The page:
After the National Assembly (NA) unanimously voted on Monday on a motion by Prime Minister Hun Sen, King Norodom Sihamoni approves the Cabinet reshuffle and appointed five ministers and five senior ministers to streamline the government’s leadership.
The King and the NA on Monday ordered and appointed five new ministers.
Cham Prasidh was appointed Minister of Industry, Science, Technology and Innovation; Koeut Rith as Minister of Justice; Chea Vandeth as Minister of Posts and Telecommunications; Chhit Sokhom as Minister of Cults and Religions; and Prum Sokha as Minister of Civil Service, according to a royal decree and an announcement released by the NA on Monday.
Four former ministers, Him Chhem, Ang Vong Vathana, Tram Iv Tek and Pich Bun Thin, were appointed senior ministers in charge of Special Missions. Prasidh was also appointed as a senior minister.
Speaking at a press conference following the NA session, Hun Sen said the government shake-up was needed to implement the political programmes of the government more efficiently.
Hun sen mentioned that age was a factor in shuffling the ministers.
He said: “Their Excellencies Him Chhem, Ang Vong Vathana, Tram Iv Tek and Pich Bun Thin are all able persons, but we have to see their age. They have already run into difficulty. We cannot keep forcing them to do this or do that without considering their health.”
Hun Sen also hinted at reforms in the public administration, the judiciary and public finance sectors.
He said his first move was to change two ministers, including the ministers of Civil Service and justice.
“For the Ministry of Posts and Telecommunications, since this is a digital age, we require the Minister of Posts and Telecommunications to have an agile mind to take the initiative to do things on time. We are reaching a phase of changing from analogue to digital,” he said.
Former Cambodia National Rescue Party (CNRP) lawmaker Ou Chanrath said on Monday that he saw the change as positive in some ways.
He said at least the new appointees have different attributes in terms of physical and mental agility. But he believes the policies and leadership of the ruling party are more important.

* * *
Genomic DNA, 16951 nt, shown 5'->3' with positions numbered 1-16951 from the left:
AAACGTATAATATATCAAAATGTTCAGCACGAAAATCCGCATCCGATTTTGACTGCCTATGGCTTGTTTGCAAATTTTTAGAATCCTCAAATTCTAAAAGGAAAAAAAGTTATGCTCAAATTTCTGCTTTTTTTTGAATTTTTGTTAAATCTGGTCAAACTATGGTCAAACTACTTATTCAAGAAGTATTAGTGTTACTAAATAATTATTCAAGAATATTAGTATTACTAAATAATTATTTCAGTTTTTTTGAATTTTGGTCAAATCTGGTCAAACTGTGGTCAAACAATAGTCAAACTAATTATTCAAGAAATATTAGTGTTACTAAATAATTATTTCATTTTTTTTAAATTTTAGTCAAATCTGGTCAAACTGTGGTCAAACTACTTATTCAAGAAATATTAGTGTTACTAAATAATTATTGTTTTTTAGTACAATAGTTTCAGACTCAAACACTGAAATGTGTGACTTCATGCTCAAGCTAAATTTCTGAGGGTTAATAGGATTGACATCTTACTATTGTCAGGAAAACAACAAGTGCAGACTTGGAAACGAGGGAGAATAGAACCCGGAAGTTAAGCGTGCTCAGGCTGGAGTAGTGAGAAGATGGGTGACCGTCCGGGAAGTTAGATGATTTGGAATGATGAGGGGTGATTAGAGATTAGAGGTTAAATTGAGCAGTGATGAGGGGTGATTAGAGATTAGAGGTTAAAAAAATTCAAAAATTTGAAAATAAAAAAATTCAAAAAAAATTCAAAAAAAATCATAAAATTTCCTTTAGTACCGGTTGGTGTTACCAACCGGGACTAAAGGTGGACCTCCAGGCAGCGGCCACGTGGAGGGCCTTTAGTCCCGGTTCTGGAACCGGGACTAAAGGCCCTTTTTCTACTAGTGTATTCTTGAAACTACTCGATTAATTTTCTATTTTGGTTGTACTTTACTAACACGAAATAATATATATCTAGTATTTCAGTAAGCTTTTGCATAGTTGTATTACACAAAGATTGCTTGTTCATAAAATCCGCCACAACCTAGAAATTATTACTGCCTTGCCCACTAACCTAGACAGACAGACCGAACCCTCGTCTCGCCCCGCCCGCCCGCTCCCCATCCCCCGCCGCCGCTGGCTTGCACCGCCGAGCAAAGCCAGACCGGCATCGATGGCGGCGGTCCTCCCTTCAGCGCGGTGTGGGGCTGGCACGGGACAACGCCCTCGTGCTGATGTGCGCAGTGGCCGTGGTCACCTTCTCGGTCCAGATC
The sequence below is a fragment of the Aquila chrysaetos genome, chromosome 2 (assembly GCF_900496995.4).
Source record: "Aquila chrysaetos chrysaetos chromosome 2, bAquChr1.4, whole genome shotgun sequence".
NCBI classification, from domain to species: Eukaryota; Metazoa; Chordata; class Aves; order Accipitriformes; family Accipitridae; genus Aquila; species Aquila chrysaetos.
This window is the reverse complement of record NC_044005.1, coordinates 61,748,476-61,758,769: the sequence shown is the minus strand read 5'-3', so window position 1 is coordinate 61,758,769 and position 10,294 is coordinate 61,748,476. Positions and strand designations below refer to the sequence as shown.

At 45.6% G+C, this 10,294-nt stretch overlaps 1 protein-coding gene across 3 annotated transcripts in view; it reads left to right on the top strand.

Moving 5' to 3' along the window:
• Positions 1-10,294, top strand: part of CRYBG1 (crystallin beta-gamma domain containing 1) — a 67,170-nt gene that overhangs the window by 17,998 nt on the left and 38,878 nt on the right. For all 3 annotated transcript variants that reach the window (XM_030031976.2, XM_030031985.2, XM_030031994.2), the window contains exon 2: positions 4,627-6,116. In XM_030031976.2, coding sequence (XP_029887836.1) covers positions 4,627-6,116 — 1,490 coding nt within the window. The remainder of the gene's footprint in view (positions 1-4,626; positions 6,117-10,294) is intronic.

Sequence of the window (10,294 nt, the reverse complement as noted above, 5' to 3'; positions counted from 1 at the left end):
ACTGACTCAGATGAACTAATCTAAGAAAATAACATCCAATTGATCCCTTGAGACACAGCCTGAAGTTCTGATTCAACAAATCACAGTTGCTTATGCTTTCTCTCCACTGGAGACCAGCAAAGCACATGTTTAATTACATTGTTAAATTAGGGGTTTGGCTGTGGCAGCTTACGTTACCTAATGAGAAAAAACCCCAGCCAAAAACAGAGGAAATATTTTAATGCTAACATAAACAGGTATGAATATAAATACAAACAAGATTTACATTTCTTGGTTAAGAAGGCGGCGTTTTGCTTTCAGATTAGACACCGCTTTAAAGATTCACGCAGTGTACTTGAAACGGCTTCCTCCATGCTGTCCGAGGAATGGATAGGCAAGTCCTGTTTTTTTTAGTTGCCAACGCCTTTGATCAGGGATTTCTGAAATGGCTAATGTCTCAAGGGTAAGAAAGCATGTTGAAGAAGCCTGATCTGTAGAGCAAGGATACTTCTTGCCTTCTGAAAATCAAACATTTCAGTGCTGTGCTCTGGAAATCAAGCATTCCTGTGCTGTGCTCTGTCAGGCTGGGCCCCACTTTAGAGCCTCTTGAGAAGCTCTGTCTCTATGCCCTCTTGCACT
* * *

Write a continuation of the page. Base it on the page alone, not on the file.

“Some didn’t end their positions, they still continue as senior ministers. It seems like the continuity of a culture or a tradition to refuse to abandon power at all. Until old age, they still want to continue to work further.
“So, we lose the chance for younger people who have the potential and intellectual capacity to make a difference.
“In the past, I have seen the transfer of individuals from one ministry to another. But in the change this time, the secretaries of state are taking the place of the ministers. I don’t know how much potential they have or how efficient they are.
“But the efficiency doesn’t depend on capable individuals, but rather on the policies of the ruling party. Should individuals do wrong, [the government] still doesn’t take measures against them. They still forgive and favour them in a family manner, that is the same as before,” Chanrath said.
He said the national and international communities have complained about the Ministry of Justice before, saying they dispensed social justice and resolved human rights matters in an untrustworthy and problematic way.
Chanrath expressed hope that the ministry will make a lot of changes under the leadership of the new ministers, but added that everything would depend on the policies of the ruling party.